Officials said the Operation Come to School project aims to enroll 300,000 children in the nine counties to a formal learning institution by 2018.
“Provision of basic education for all children is enshrined in our constitution to improve their socio-economic status in future. We have prioritized public private partnerships to boost literacy in marginalized counties,” Education Cabinet Secretary, Professor Jacob Kaimenyi.
According to statistics from the ministry of education, 1.6 million young Kenyans aged 6-17 years are out of school due to a number of social, economic and cultural factors.
Kaimenyi noted that poverty, harmful cultural practices, insecurity and natural calamities are to blame for low school enrollment in the northern frontier districts.
“The government is committed to eradicate early marriages, female genital cut, child labor and insecurity that has disrupted provision of education to children in remote parts of the country,” Kaimenyi told education stakeholders in Nairobi.
He added the State has rolled out incentive like school feeding programs and provision of sanitary towels to boost learning in resource constrained settings like urban slums and rural areas.
The East African nation is among the Sub-Saharan African countries grappling with a high number of children who have never enrolled in a school.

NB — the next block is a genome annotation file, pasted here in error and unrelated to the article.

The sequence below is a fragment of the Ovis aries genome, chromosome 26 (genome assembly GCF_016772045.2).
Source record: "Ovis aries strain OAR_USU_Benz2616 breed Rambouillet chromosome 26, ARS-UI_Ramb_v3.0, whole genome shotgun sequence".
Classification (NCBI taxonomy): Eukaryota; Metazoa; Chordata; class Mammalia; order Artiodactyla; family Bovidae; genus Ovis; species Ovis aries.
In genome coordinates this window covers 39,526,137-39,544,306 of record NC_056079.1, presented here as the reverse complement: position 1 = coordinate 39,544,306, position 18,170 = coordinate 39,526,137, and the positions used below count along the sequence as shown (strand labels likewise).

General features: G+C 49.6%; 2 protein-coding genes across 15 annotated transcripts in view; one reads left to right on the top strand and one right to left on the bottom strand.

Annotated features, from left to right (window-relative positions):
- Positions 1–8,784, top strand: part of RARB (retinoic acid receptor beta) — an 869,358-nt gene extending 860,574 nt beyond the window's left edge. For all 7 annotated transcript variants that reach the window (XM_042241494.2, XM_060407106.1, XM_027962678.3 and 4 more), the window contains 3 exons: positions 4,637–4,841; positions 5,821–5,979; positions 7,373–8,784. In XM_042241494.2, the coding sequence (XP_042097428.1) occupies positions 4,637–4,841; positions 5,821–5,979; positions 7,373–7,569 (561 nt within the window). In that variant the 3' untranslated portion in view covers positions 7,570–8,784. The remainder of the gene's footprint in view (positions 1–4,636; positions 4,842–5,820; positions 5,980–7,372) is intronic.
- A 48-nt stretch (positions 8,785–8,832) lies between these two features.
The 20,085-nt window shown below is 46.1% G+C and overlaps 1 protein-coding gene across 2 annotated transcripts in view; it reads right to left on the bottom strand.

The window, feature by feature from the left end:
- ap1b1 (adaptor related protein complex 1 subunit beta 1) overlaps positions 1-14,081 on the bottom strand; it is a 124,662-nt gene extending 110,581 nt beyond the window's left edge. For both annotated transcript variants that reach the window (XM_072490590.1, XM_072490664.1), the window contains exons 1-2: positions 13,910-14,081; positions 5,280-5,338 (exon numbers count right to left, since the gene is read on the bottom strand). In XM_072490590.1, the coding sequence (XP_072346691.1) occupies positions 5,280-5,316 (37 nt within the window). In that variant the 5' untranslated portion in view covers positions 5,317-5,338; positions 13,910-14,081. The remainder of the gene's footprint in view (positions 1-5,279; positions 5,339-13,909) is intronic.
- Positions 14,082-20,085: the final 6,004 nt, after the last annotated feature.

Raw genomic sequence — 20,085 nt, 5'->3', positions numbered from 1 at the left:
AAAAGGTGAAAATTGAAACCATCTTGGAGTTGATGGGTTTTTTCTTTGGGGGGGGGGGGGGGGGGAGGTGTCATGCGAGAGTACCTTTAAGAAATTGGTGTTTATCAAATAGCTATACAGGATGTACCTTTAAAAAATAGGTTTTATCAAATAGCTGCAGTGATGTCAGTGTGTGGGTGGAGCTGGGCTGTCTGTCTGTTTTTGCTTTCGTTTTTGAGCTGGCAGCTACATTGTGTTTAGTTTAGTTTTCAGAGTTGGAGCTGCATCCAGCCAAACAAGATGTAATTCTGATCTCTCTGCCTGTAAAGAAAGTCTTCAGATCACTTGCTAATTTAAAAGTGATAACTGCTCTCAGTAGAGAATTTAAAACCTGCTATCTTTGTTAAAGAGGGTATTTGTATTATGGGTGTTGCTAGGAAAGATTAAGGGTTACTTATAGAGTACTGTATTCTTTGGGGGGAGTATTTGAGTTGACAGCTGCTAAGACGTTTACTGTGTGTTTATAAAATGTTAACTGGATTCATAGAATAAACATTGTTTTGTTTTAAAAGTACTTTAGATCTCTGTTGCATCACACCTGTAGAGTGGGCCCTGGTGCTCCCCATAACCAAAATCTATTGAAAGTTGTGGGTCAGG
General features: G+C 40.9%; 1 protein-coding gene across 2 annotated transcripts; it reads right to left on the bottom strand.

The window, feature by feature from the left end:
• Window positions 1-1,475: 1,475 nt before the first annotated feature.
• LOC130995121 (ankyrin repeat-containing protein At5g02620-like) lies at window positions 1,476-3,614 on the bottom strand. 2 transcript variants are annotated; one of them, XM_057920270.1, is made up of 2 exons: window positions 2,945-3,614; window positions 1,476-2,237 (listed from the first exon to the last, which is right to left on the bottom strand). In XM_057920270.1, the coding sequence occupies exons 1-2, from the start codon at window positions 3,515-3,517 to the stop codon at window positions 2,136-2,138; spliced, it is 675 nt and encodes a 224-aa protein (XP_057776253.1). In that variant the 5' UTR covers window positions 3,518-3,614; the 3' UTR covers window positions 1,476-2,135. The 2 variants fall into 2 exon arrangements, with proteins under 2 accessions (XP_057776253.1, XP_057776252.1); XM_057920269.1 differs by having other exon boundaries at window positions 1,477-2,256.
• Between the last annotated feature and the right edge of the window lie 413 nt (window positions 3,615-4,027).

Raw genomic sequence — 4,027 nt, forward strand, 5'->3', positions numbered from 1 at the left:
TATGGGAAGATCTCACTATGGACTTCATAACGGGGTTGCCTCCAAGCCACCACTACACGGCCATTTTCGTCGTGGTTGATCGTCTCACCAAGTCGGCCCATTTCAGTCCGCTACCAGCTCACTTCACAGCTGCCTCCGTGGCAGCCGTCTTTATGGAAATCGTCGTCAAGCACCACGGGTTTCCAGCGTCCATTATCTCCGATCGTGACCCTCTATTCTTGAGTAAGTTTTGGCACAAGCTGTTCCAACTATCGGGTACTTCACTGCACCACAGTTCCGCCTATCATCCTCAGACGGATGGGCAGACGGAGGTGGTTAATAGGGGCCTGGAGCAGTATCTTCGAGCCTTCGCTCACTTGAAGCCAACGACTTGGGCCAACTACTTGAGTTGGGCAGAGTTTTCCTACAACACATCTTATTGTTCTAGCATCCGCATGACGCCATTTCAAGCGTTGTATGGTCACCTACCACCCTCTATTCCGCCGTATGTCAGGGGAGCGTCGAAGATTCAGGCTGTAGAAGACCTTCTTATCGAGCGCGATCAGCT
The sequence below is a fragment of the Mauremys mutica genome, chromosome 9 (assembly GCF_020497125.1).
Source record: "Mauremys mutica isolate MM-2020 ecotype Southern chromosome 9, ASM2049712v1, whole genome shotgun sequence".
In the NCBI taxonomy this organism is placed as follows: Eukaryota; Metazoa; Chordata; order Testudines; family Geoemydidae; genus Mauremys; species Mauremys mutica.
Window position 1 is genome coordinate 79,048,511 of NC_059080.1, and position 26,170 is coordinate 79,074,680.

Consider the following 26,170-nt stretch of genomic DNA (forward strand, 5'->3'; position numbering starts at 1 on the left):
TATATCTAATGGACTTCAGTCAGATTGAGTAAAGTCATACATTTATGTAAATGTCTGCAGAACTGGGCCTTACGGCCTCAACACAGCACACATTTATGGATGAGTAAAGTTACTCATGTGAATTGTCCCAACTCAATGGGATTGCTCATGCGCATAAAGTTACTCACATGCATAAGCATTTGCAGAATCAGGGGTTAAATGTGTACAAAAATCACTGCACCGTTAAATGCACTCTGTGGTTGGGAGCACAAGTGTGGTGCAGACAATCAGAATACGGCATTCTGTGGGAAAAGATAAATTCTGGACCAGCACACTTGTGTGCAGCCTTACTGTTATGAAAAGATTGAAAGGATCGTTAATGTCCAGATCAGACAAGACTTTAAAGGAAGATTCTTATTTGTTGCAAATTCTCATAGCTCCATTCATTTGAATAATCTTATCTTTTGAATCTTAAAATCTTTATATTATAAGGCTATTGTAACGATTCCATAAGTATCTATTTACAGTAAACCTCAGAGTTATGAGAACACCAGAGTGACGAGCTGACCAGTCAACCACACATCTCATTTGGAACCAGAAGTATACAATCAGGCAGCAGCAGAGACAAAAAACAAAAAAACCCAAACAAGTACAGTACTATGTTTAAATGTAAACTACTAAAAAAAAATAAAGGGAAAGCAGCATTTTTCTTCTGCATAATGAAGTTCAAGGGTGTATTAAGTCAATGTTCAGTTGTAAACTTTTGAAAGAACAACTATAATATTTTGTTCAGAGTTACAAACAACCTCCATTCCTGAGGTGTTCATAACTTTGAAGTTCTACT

Permanent Secretary in the Ministry of Education Belio Kipsang revealed that 3 percent of Kenyan children have never obtained basic education while 55 percent of them are girls.
“We are committed to implementation of affirmative action policies and investments in modern learning facilities in remote corners of the country to ensure children have access to quality and affordable education,” Kipsang said.
Multilateral agencies and foundations have partnered with the Kenyan government to explore innovative strategies to boost school enrollment in remote counties.
The UNICEF Representative in Kenya, Pirkko Heinonen stressed that investments in education for poor children will boost economic growth and national cohesion.
“Access to quality education for children in remote settings will help address Kenya’s pressing challenges like poverty, disease, insecurity and widening income disparities,” Heinonen said. Enditem